coffee lovers around the world...

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I am doing a research about coffee and I am interested in discovering the different habits around the world. What kind of coffee you can drink in your country? Where do you usually go out for a coffee? Do you have specialized coffee house? What is your personal coffee drink? How do you prepare it at home? I would like to know more about this relationship that you have developed with coffee... and why you especially like your homeland coffee.



In Italy, my favourite place to drink a caffé is at a bar. You pay at the cashier and then drink your coffee at the bar, standing up, quickly (since Italian coffee are strong and short). It is also quite cheap (0.80Euro). I like the unique atmosphere there. Ristretto, espresso, and machiato are my favourite. Italy also have "machina" everywhere -university, train station,...-; they are coffee machine like a vending machine for different kind of coffee.

In France, if you just ask for a coffee, it will be served with a unit of sugar and liquid cream on the side. It is common to ask for an espresso, a "café au lait" (coffee with milk), ristretto, or a cappuccino.

I moved to the United States 3 years ago and I got very impressed with the huge mugs I could see everywhere. How can they drink so much coffee which doesn't taste like a "real" one?! How can you put so much stuff into it like cinnamon? I finally moved my coffee machine and espresso cups with me to make small coffee at home... and got used to go to Starbucks to study with a caffé latte, a mocha frappucino, or a cold and sweetened caffé latte...
 

Rowley

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Mar 7, 2003
322
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California
Hello, very informative post natachouille.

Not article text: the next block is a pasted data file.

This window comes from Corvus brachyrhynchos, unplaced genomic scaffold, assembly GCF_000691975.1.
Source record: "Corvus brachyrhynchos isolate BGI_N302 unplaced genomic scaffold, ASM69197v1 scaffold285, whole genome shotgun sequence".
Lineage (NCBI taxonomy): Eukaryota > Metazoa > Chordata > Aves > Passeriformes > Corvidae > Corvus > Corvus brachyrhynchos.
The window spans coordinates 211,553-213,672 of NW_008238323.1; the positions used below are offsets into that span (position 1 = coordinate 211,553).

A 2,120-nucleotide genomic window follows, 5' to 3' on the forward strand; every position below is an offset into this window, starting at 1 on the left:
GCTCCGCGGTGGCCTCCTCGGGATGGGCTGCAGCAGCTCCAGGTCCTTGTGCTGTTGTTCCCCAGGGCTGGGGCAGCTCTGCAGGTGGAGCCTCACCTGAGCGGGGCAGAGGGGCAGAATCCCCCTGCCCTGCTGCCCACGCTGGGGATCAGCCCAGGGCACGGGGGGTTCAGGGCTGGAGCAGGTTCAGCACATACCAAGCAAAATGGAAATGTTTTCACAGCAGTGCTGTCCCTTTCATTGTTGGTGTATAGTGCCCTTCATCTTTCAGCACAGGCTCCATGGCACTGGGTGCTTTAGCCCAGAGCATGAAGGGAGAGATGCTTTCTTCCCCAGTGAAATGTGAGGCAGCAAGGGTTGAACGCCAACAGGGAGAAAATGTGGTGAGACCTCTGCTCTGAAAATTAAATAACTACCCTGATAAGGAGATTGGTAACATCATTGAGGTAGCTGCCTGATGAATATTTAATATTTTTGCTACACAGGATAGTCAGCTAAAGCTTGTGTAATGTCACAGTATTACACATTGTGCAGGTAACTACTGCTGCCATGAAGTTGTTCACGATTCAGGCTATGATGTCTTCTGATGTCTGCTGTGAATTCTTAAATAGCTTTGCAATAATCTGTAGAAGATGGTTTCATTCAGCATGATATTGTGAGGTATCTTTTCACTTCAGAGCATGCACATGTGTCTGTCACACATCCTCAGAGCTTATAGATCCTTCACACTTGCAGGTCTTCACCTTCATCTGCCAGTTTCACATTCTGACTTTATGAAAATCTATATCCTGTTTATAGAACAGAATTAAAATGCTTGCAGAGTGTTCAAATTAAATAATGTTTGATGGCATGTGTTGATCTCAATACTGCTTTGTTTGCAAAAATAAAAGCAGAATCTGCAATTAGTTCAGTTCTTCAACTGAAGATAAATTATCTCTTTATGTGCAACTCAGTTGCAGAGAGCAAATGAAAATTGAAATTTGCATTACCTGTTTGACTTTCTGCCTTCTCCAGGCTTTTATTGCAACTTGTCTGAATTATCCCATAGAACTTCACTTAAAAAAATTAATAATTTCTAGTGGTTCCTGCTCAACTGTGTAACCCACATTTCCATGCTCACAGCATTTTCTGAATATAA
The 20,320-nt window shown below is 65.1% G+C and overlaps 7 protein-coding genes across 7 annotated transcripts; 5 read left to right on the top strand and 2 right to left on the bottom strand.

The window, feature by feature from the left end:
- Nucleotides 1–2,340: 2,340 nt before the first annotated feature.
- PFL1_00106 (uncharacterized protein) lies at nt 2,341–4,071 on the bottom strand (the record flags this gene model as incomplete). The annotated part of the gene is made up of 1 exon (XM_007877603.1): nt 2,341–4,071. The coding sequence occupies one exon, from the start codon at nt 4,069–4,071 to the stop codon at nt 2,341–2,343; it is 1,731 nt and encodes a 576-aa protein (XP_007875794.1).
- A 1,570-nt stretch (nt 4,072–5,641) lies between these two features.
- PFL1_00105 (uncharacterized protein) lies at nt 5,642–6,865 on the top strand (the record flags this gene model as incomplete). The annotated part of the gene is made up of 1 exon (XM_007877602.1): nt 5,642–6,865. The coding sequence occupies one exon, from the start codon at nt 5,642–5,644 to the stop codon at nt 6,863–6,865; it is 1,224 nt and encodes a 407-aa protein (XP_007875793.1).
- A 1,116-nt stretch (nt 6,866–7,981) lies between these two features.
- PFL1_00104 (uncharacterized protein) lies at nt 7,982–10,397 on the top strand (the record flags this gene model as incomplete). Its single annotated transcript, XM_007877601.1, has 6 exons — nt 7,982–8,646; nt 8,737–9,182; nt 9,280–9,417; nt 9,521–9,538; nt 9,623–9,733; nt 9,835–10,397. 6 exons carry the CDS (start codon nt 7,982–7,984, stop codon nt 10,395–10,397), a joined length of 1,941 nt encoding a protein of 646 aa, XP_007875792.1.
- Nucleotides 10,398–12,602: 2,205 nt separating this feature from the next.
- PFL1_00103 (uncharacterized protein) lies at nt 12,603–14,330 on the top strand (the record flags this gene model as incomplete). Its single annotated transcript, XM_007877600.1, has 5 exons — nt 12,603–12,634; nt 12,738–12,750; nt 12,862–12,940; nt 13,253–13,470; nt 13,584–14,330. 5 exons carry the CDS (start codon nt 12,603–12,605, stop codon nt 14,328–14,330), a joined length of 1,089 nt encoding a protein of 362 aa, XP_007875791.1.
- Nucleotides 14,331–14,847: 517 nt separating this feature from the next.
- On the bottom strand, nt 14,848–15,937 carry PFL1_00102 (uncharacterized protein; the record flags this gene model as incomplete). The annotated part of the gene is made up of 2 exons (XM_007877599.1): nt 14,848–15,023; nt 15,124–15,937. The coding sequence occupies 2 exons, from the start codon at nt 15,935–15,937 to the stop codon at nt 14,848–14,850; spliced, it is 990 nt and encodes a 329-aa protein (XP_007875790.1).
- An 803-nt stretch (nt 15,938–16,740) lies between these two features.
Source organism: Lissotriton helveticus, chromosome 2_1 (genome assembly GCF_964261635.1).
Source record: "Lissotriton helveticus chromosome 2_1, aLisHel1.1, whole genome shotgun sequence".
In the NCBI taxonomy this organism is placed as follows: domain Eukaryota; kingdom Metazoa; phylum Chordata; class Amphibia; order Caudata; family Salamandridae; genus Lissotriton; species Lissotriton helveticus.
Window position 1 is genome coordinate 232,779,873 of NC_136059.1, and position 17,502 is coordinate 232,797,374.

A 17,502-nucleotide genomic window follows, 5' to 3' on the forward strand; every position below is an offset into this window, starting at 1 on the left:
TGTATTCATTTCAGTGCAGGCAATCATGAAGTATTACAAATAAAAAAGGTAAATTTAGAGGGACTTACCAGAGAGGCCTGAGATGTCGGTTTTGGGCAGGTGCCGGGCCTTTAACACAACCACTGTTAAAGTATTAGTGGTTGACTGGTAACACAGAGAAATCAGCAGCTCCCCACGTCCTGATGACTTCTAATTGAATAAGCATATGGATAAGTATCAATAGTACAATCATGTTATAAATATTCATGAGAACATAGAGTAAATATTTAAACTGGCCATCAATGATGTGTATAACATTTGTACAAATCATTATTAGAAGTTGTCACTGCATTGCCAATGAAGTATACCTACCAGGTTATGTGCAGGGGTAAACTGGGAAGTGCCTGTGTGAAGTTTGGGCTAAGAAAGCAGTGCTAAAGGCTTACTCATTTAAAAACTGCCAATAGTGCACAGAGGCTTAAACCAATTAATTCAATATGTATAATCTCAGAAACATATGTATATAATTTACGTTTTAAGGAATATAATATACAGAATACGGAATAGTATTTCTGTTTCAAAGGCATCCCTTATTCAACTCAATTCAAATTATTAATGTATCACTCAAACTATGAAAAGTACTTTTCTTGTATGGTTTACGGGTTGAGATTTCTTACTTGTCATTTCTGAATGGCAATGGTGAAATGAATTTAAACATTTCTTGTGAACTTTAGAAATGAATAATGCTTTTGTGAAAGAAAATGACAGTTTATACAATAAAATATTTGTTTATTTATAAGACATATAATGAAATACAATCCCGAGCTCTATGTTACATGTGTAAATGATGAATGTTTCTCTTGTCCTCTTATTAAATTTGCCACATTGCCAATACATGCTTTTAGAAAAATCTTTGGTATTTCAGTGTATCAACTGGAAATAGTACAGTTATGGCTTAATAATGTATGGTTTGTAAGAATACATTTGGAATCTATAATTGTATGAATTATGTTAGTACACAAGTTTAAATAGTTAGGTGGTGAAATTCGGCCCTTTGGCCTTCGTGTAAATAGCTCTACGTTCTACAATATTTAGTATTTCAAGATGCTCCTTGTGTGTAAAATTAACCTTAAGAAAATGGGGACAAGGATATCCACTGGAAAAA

I've lived in Southern California and drank coffee all of my life. As a young kid I would occasionally drink my parent's coffee. I remember it typically being brewed in any standard brewer with store bought canisters of grinds. It tasted sweet like candy because my mother would add tons of cream and sugar, and I drank it watching the Johnny Carson show.

As I grew up, I began to drink lots more coffee, and started to enjoy dark black coffee from some cafes that knew what they where brewing.

Now my favorite coffee is brewed at home in a french press. I will still go out to starbucks from time to time, but tend to get in small arguments with the barista's over getting the exact drink I want to order.
 

Quink

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Feb 11, 2004
80
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Bristol UK
In the UK, it depends on where you are. A decent resaurant will more than likely serve drip coffee with a small pot of cold milk or cream, unless you ask for espresso or similar. the cheaper places to eat, small cafes and whatever will serve you a small styrofoam cup or if your lucky a china mug of instant coffee with their choice of milk if you ask for it white. If they are trying to go up market slightly they will heat up the milk and add coffee powder directly to it. Take that as you will but we also have $tarbucks and others over here. but I'd have to say that unless you go out of your way its likely to be a well stewed drip coffee with cold milk.
 
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natachouille said:
I am doing a research about coffee and I am interested in discovering the different habits around the world. What kind of coffee you can drink in your country? Where do you usually go out for a coffee? Do you have specialized coffee house? What is your personal coffee drink? How do you prepare it at home? I would like to know more about this relationship that you have developed with coffee... and why you especially like your homeland coffee.



In Italy, my favourite place to drink a caffé is at a bar. You pay at the cashier and then drink your coffee at the bar, standing up, quickly (since Italian coffee are strong and short). It is also quite cheap (0.80Euro). I like the unique atmosphere there. Ristretto, espresso, and machiato are my favourite. Italy also have "machina" everywhere -university, train station,...-; they are coffee machine like a vending machine for different kind of coffee.

In France, if you just ask for a coffee, it will be served with a unit of sugar and liquid cream on the side. It is common to ask for an espresso, a "café au lait" (coffee with milk), ristretto, or a cappuccino.

I moved to the United States 3 years ago and I got very impressed with the huge mugs I could see everywhere. How can they drink so much coffee which doesn't taste like a "real" one?! How can you put so much stuff into it like cinnamon? I finally moved my coffee machine and espresso cups with me to make small coffee at home... and got used to go to Starbucks to study with a caffé latte, a mocha frappucino, or a cold and sweetened caffé latte...
:wink: :)
 
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